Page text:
Posted by Zack Ramadan
September 21, 2015

What's in a Genre?

Artistic Range in Our 2015-16 Season


Written by Mary Rose Lloyd, Director of Artistic Programming and Olga Putilina, Artistic Programming Associate

Every season has its own sense of magic, and 2015-16 is particularly exciting for us. The New Victory Theater’s 20th anniversary season, which we’ve been planning for quite some time, becomes a reality this fall. To celebrate our 20th birthday, we’re honoring artists who have been part of our journey over the years. Each show this season is from a company that has been here in a past season and is now returning, either with the production we’ve previously presented or with a brand new show that will make its New Vic debut.

In the past two decades of bringing award-winning theater to the kids and families of New York City, the companies and artists we’ve presented on our stage have expanded our understanding of what performing arts for young audiences can be. Our seasons—and this one is no exception—are programmed to include shows that appeal to an array of age ranges and feature a variety of genres such as theater, puppetry, circus, dance and music. So, as we say cheers to 20 years, we want to take a moment to honor the diverse genres you’ll see in our 2015-16 season.

Artful Adaptations
Seeing a familiar tale brought to life on stage really resonates in the hearts of viewers who might already be on a first-name basis with the characters from many a bedtime story. Bringing a work from the page to the stage is also a special kind of collaboration with the book’s author, as layers are added to the story in the form of theatrical stagecraft, including the playwright’s translation of the book to theatrical form, the director’s interpretation of the text and the various design elements.

Tall Stories’ THE GRUFFALO, a show best for ages 4–7, is based on the beloved picture book by Julia Donaldson and Axel Scheffler. Since our last presentation of the show back in 2004, audiences have been pining for the Grr-Grr-Gruffalo and the courageous Mouse. The stage adaptation is true to the original story and is charmingly brought to life through physical theater, music and interactive storytelling.

Unicorn Theatre’s THE VELVETEEN RABBIT, for everyone ages 6+, exemplifies the kind of smart, sophisticated theater-making that we aim to bring to our audiences. Though the story centers on a rabbit, there is nary a fuzzy bunny costume in sight. THE VELVETEEN RABBIT comes to life through subtle acting and creative direction on a breathtaking set that’s full of surprises.

Adventure Theatre MTC’s CAPS FOR SALE THE MUSICAL, also a show best for ages 4–7, is an ingeniously adapted fusion of Esphyr Slobodkina’s acclaimed children’s books: Caps for Sale, Circus Caps for Sale and More Caps for Sale: Another Tale of Mischievous Monkeys, set to be published this year. Bright, fun and with a set that recalls Slobodkina’s inventive collaged illustrations, the books take on new life through original music, featuring big numbers and a Broadway feel.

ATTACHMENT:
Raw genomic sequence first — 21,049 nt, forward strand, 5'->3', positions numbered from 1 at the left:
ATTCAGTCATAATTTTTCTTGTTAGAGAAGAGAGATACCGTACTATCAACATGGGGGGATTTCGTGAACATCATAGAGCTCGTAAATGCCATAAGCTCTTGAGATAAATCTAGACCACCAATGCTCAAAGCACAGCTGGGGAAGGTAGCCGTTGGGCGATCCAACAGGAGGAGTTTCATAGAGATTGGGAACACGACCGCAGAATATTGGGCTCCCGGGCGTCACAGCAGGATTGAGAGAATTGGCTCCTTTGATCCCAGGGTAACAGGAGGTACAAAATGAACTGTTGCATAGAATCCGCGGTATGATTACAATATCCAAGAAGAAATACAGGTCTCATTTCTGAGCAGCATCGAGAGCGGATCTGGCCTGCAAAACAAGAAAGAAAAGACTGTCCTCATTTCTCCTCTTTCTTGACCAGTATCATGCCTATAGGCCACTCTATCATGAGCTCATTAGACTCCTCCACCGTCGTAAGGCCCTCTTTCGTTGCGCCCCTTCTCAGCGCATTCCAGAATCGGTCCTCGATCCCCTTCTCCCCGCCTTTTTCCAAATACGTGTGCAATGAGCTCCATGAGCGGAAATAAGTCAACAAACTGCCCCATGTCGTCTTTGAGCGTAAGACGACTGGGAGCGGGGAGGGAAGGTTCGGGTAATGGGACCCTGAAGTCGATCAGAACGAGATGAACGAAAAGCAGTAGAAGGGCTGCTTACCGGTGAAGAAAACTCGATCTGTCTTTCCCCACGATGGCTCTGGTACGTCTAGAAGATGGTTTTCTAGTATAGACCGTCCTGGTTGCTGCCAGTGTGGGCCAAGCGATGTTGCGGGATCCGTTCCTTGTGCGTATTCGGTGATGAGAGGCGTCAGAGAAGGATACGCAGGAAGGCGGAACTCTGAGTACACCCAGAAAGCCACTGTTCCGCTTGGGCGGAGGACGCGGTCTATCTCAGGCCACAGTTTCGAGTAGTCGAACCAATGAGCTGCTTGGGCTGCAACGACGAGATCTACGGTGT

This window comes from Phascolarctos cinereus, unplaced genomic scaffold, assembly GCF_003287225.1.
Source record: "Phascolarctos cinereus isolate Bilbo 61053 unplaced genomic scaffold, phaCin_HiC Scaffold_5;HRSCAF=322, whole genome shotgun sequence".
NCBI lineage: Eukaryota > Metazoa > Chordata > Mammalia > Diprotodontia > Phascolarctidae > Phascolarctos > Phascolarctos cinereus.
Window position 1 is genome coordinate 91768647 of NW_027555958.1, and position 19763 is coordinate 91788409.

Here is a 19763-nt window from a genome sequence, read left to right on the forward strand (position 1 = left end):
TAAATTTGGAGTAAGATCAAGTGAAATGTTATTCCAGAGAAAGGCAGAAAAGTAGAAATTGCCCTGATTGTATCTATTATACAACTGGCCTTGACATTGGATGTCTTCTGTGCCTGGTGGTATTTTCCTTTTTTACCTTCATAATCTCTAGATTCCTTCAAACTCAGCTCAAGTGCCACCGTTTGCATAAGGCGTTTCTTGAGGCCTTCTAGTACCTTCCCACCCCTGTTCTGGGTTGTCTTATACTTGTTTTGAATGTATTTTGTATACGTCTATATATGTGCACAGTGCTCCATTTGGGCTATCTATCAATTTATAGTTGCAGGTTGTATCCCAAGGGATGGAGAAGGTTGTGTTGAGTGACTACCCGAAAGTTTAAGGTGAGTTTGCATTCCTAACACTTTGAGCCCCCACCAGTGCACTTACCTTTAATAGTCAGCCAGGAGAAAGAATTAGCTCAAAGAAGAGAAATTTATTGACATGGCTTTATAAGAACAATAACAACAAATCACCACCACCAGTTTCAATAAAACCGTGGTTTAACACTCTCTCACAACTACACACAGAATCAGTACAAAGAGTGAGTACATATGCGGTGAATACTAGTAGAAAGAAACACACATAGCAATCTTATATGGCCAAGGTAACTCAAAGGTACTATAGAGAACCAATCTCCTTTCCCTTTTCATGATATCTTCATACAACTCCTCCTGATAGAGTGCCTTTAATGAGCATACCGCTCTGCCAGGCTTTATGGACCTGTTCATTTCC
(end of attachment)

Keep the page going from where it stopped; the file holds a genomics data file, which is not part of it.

Imaginative Puppetry
Perhaps we're so enamored with puppetry at the New Vic because, as puppeteer Marsian De Lellis notes in a recent article, puppetry allows people to "witness the artist...oozing raw creativity into a universe they have made with their own hands." Our 2015-16 season offers several opportunities to experience this enchanting genre in one of its myriad forms.

Little Angel Theatre’s HANDA'S SURPRISE (which is also an adaptation of a picture book of the same name by Eileen Brown), best for ages 6 months–4 years, uses puppetry as a way to transport our youngest theatergoers to a sunny day in a Kenyan village. Various animals from the original story are imbued with life as innovative hand puppets, allowing them to have one-on-one interactions with audience members, seated in a circle on the floor around the performers.

Théâtre de l'Œil's THE STAR KEEPER, for everyone ages 6+, visually tells the story of Pretzel, a charming worm with a mission to cross a house of dreams, a spider web and the ocean in his efforts to return a fallen star to the night sky. The company's use of a mix of puppetry styles—shadow puppets, marionettes, bunraku and flat puppets in a specially-constructed black box puppet theater set—lends the production an otherworldly and poetic feel. Pretzel encounters a multitude of offbeat and whimsical characters along the way, including the Bubble Charmer, Maggie Mischief and Cedrick the Centaur, all of whom are made more vivid through the use of puppetry, which as this production attests, offers limitless possibilities to build beguiling worlds.

Carlo Colla & Sons Marionette Company’s THE PIED PIPER, for everyone ages 7+, is a visual spectacle which tells the Brothers Grimm story of the Pied Piper with the help of the company’s signature intricately and elaborately constructed marionettes. Marionette puppetry, with its carefully controlled strings that must be manipulated just so, is the perfect medium to relay the saga of the town of Hamelin, which loses control when the mayor neglects to pay a mysterious stranger his dues for ridding the town of rats.

Le Clan Des Songes’ CITÉ, best for ages 3–5, uses shadow puppetry, one of the styles seen in THE STAR KEEPER, to wordlessly tell the story of a man on a sun-chasing adventure through a cityscape. Though the chosen art form used to tell the story might be familiar, the resulting show is strikingly unique. Shapes and colors are central to this playful piece, the inspiration for which came from the contemporary art of painter Evsa Model.

Incomparable CircusCircus exposes us to the boundaries of human limitations, defying our expectations and delighting us with the idea that anything is possible. The art form has come a long way since the days of animal circuses under a big striped tent. The two circuses in our 2015-16 are as different as can be from one another, yet they both exemplify the skill, artistry, and innovation of this awe-inspiring genre.